Saturday, May 17, 2014

Sculpture of the Day: The Dacre Ram, 1507-1525

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The Dacre Beasties
This and all related images from:
The Victoria & Albert Museum

The Dacre Beasts are a group of figures which were made as heraldic ornaments to represent one of the most powerful families of Sixteenth Century Northern England. The group consists of a griffin, a bull, a dolphin (which looks rather like an angry trout) and a ram.

The wealth and power of the Dacre family (of Naworth Castle, Brampton, Cumbria) was expanded in 1317 when a member of the influential and land-rich de Multon family married a Dacre family. The marriage resulted in a union of two enormous plots of land and strengthened the Dacre’s hold on Northern England. The figure of the ram, seen holding a banner, represents the de Multon family ( originally spelled 'Mouton,' the name is French for “sheep,” and, hence the ram). The banner is emblazoned with the family coat of arms.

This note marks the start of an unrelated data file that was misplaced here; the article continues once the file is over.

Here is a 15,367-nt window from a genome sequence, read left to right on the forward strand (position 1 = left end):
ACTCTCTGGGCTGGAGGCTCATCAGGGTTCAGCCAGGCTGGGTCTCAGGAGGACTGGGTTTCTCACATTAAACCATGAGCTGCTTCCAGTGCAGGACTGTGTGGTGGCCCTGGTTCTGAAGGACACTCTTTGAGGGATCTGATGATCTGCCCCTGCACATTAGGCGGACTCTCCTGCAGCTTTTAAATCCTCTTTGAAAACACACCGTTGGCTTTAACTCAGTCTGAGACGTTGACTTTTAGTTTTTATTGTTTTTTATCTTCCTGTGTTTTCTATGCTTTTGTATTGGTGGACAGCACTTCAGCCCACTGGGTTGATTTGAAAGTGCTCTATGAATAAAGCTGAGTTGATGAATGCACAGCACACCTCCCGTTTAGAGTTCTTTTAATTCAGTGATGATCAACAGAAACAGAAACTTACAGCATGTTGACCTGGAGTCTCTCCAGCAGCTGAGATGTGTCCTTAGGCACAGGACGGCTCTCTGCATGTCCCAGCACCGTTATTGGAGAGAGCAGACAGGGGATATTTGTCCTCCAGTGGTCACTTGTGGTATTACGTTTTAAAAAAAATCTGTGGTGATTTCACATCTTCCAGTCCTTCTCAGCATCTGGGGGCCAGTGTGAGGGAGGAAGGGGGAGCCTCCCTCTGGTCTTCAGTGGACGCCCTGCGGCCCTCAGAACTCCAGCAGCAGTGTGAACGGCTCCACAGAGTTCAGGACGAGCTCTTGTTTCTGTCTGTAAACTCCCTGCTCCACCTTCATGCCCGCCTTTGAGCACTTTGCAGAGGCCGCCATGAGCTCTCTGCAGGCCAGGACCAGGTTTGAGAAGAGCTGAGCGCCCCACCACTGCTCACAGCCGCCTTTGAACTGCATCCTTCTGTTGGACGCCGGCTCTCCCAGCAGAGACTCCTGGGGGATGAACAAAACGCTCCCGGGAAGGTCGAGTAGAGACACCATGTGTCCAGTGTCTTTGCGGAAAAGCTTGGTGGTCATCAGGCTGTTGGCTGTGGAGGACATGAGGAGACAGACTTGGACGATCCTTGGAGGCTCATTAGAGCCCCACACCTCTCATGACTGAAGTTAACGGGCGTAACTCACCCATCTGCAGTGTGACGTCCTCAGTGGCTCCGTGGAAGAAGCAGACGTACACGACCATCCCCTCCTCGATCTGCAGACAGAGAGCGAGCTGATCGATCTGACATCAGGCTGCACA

The Dacre Beasts, commissioned by Lord Thomas Dacre (1467-1525) were crafted by unnamed local craftsmen from, as the story goes, a single, large oak grown on the family estate. The figures were painted and gilded and adorned with mounts of tinned copper. The group was restored in 1844 after being rescued from a major fire at Naworth Castle. Testing of the pigment shows that they’ve been repainted several times over the centuries. It’s likely that these are the only recorded surviving original heraldic beasts of an English Renaissance noble family. 

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